Source B It is questionable if all the mechanical inventions yet made have lightened the day’s toil of any human being. [2] What were the benefits of steam power? [4] Why did Parliament pass so much legislation concerning work in factories and mines in the nineteenth century? [6] How far did workers benefit from the Industrial Revolution? Explain your answer. [6] (ii) Study Source B. leisure. happiness. How far does this source show that the Industrial Revolution brought benefits? Explain your answer. Source A England asked for profits and received profits. What can you tell from this source about the Industrial Revolution? Support your answer with reference to the source. From a book written by two socialists in 1905. The new town was not a home where men could find beauty. (a) (i) Study Source A. air or laughter. They have enabled a greater proportion of the population to live a life of drudgery and imprisonment. [8] © UCLES 2012 0470/43/O/N/12 . and an increased number of manufacturers and others to make fortunes. learning and religion but a bare and desolate place without colour. Is one of these sources more useful than the other as evidence about British people during the Industrial Revolution? Explain your answer. rather than of his power.8 DEPTH STUDY G: THE CREATION OF MODERN INDUSTRIAL SOCIETY 7 Study the sources. writing in 1848. Everything turned to profit. The new factories and furnaces were evidence of man’s enslavement. The English philosopher John Stuart Mill. They have increased the comforts of the middle classes. and then answer the questions which follow. The towns had their profitable slums. their profitable ignorance. [7] (iii) Study both sources. [7] (b) (i) (ii) (iii) (iv) Name two of the processes which improved the manufacture of steel in the nineteenth century.

Is one of these sources more useful than the other as evidence about imperialism? Explain your answer. Source B Britain was only one of many western nations involved in imperialism. Europeans chose to control these lands and their people. have died in the malarious swamps. and then answer the questions which follow. and. From an American view of nineteenth-century imperialism. How far does this source show that European motives for imperialism were good? Explain your answer. After the industrial and scientific revolutions. had said the government was unwilling to take over more colonies. of course. Palmerston. with their wives and children. sugar and indigo. Religiously-motivated Christians wanted to convert the people and humanitarians sought to bring aid in the form of medicine and social reform. Attainment of this goal of imperialist expansion was a sign of international prestige. We were promised trade and there is no trade. What can you tell from this source about British attitudes towards imperialism in the nineteenth century? Support your answer with reference to the source. (a) (i) Study Source A.9 DEPTH STUDY H: THE IMPACT OF WESTERN IMPERIALISM IN THE NINETEENTH CENTURY 8 Study the sources. Source A We were promised cotton. [7] (iii) Study both sources. There were some Europeans who found in imperialism the opportunity to do good works for these conquered people. We were promised converts and not one has been made. Because of the national pride in the achievements of those revolutions and the temptation of acquiring cheap natural resources of other lands. [6] (ii) Study Source B. European focus was on Africa and Asia. commodities which savages never produced. [7] (b) (i) (ii) (iii) (iv) What was a missionary? What part did trade play in bringing Europeans to Africa? Why were African colonies slow to be developed? [2] [4] [6] How far did European imperialism achieve its aims in the nineteenth century? Explain your answer. 2007. From ‘The Times’ newspaper in 1863 after the Prime Minister. we got none. [8] © UCLES 2012 0470/43/O/N/12 . We were promised that the climate was healthy and some of our best missionaries.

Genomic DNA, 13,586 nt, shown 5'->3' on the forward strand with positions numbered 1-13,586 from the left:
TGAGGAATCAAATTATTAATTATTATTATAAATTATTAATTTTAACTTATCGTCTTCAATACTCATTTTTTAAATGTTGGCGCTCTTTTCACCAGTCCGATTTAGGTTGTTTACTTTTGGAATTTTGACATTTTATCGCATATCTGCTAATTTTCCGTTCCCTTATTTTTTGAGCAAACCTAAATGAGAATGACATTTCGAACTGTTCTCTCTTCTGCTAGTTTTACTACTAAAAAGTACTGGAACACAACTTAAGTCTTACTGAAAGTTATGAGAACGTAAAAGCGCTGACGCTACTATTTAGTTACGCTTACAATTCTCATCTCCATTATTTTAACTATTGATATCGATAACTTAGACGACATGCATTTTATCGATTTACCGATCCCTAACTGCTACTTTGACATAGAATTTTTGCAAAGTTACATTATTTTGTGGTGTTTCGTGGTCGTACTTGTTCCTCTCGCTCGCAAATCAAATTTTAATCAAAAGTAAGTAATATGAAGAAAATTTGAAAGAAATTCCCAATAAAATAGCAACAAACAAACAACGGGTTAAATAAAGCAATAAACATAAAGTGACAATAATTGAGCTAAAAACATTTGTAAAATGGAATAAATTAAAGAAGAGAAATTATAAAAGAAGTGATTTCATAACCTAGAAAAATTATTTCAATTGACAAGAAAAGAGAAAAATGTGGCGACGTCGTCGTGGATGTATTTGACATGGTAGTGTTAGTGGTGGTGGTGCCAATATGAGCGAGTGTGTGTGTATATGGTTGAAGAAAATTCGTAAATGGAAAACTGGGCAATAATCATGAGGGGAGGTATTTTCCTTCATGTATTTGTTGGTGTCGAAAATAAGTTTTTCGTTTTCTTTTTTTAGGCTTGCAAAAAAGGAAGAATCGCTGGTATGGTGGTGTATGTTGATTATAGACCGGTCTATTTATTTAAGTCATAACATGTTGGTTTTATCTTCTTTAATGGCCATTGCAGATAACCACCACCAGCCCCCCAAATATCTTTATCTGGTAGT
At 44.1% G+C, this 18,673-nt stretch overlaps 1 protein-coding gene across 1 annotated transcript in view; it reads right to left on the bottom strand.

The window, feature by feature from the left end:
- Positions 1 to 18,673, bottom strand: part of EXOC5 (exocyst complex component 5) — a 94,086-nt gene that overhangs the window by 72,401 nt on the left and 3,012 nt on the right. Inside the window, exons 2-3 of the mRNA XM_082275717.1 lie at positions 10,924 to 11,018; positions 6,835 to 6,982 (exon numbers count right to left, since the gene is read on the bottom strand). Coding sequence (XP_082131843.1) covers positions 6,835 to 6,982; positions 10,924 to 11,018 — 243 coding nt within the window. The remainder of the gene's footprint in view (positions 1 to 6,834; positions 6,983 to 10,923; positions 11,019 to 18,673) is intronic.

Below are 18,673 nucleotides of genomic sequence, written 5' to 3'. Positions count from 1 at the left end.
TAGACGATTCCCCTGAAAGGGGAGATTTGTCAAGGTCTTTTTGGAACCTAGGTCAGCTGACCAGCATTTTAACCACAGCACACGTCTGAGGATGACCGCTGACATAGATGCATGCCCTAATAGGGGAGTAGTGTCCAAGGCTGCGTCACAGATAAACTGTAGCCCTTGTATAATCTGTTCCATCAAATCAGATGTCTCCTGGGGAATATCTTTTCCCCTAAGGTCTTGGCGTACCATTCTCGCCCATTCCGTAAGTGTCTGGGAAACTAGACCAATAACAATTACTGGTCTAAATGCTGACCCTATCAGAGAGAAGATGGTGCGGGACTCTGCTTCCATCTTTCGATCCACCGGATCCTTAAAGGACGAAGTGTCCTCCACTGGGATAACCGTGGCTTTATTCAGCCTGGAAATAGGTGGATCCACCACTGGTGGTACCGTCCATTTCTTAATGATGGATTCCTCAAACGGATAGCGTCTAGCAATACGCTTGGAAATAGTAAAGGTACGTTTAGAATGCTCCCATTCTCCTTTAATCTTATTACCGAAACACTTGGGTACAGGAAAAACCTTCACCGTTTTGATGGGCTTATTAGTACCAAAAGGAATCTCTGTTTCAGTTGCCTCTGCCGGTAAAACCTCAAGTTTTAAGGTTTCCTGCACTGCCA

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Cambridge Assessment is the brand name of University of Cambridge Local Examinations Syndicate (UCLES). Longman Group UK Ltd. the publisher will be pleased to make amends at the earliest possible opportunity. but if any items requiring clearance have unwittingly been included. © S J Perkins. The German Dictatorship . 1987.12 BLANK PAGE Copyright Acknowledgements: Depth Study A Depth Study E Depth Study F Depth Study F Depth Study H Source B Source B Source A Source B Source B © Karl Bracher. University of Cambridge International Examinations is part of the Cambridge Assessment Group. © M Roberts. Macmillan Educational. Permission to reproduce items where third-party owned material protected by copyright is included has been sought and cleared where possible. A History of South Africa . Penguin. The Arab-Israeli Conflict . The Arab-Israeli Conflict . teethandclaws. © UCLES 2012 0470/43/O/N/12 . © S J Perkins. © JKR aka Teeth & Claws. 1987. Every reasonable effort has been made by the publisher (UCLES) to trace copyright holders. 1990.blogspot.com. which is itself a department of the University of Cambridge. Macmillan Educational. 1973.